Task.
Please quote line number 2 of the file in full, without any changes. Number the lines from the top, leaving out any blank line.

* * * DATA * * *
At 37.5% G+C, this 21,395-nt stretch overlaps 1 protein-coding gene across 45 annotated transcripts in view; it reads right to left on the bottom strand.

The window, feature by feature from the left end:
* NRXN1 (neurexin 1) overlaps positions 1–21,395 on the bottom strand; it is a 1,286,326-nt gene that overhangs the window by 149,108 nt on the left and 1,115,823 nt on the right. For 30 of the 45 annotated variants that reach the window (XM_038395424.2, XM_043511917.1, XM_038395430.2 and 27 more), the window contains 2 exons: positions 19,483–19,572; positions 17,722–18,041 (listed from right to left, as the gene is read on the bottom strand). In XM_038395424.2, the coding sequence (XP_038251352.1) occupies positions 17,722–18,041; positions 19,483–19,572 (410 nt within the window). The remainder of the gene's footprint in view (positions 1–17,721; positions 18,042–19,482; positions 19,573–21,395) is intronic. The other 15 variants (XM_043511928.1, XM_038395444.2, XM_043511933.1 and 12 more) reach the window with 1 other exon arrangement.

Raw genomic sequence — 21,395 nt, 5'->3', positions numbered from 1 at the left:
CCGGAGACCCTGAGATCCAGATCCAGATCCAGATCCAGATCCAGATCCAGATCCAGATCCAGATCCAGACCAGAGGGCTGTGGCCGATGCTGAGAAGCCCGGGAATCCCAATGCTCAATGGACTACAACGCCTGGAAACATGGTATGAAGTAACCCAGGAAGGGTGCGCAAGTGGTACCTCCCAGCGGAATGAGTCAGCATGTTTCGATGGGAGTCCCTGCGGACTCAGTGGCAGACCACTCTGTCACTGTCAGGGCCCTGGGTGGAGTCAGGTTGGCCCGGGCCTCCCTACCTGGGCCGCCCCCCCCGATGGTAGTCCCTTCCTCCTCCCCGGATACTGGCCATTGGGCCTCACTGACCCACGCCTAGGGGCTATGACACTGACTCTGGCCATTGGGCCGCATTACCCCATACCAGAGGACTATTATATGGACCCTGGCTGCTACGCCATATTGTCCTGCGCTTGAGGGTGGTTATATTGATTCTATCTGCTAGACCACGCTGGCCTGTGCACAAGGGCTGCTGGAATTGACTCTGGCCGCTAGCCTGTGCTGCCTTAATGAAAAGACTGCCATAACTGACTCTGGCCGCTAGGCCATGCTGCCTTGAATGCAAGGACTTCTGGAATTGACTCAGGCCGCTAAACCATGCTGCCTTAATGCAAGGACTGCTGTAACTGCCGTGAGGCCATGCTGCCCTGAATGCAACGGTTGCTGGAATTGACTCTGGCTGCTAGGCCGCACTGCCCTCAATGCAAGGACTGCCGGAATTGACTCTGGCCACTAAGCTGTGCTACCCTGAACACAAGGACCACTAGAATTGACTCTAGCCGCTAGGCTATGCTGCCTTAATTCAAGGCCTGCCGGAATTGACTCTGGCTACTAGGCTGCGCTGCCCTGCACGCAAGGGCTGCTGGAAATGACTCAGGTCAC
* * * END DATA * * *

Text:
The window, feature by feature from the left end: